Salvia farinacea

Mealy-Cup Sage

Annual salvias or sages are grown for their showy flower spikes, which provide a long season of color from early summer through fall. The popular Scarlet Sage from Brazil has vivid, scarlet flowers which attract hummingbirds, but the blooms lose their color after cutting. Varieties are also available with salmon, purple and white flowers. Mealy-Cup Sage, a Texas native, has airy blue or white flowers and silver foliage that reaches 3 feet in height. Good in rock gardens. Plant any type in masses in bedding, edging and containers. Start from seed 8 to 10 weeks before last frost in full sun or light shade. Need light to germinate, so do not cover with soil. Avoid overwatering. Pinch seedlings or transplants at 6 to 8 inches tall to encourage branching.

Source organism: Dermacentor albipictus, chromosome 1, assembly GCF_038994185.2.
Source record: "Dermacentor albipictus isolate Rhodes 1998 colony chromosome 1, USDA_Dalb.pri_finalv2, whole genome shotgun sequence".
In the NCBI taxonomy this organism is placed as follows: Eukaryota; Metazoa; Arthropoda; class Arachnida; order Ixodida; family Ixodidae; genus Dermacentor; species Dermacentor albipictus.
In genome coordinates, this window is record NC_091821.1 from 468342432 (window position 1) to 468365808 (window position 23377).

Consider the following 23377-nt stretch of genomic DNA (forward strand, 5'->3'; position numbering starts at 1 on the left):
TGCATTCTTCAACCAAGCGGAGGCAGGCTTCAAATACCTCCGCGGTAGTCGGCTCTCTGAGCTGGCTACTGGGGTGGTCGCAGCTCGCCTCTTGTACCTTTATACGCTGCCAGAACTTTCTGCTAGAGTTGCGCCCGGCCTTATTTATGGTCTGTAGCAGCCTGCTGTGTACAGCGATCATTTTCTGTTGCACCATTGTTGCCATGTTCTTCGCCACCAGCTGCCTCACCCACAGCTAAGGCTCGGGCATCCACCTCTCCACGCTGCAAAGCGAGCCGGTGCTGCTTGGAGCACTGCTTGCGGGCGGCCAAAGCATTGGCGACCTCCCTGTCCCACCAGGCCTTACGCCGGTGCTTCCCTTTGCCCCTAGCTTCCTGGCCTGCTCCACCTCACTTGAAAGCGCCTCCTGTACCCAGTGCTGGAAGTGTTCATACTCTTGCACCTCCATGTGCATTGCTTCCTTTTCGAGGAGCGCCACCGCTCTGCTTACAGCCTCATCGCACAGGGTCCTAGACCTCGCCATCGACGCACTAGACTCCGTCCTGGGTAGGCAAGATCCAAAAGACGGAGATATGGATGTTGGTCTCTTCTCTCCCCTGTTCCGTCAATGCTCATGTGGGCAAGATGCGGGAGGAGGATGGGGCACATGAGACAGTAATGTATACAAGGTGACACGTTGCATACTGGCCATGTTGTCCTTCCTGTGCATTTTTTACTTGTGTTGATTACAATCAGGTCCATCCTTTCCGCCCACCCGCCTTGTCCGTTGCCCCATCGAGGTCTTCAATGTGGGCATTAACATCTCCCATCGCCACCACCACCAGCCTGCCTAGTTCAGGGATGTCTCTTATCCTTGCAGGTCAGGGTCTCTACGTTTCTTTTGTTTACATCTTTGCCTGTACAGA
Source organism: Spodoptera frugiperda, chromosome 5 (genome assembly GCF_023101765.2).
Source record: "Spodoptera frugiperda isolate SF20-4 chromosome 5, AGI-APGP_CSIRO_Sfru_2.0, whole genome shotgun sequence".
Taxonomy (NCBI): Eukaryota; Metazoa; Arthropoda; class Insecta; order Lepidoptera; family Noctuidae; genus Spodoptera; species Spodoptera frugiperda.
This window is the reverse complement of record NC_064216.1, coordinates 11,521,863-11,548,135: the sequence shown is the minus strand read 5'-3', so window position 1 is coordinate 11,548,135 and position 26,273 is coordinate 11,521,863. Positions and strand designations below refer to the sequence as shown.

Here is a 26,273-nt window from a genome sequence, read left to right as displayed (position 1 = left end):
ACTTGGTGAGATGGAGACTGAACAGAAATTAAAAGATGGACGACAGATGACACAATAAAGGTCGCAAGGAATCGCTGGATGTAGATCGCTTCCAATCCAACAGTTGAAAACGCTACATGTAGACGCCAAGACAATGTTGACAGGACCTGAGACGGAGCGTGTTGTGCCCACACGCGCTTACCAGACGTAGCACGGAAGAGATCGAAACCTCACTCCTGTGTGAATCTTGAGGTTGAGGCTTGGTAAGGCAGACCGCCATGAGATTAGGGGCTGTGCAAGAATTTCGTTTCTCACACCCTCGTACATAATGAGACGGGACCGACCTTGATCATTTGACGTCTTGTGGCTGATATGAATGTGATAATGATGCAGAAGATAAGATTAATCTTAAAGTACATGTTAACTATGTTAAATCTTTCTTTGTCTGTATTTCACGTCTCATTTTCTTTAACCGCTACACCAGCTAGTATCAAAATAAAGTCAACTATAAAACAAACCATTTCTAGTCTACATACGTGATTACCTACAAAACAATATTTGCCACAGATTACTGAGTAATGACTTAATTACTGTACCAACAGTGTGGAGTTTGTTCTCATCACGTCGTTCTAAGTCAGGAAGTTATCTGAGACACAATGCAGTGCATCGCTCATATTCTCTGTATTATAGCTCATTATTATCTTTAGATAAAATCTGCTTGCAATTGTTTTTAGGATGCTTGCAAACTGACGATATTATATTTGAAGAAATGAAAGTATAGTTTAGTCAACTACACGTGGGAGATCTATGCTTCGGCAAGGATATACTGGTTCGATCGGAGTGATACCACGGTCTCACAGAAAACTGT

Salvia farinacea, Mealy-Cup Sage
This perennial is often grown as an annual, though it is hardy to 10° F. Its spikes of small blue flowers poke above grayish green leaves. Dwarf, white, and bluer flowering forms available.

Attributes - Salvia farinacea

Plant Type: Annual

Bloom Season: Mid Summer through Early Fall

Flower Color: Blue, Purple, White

Height: 2 ft. to 3 ft. 6 in.

Width: 3 ft.

Sunlight: Full Sun, Partial Sun

Notes: Thrives in Hot Climates. Container Plants, Cut Flowers, Long Blooming, Showy Flowers.

Related Plants

Salvia farinacea 'Victoria', Salvia farinacea 'Victoria Blue', Salvia splendens, Salvia splendens 'Red Hot Sally'
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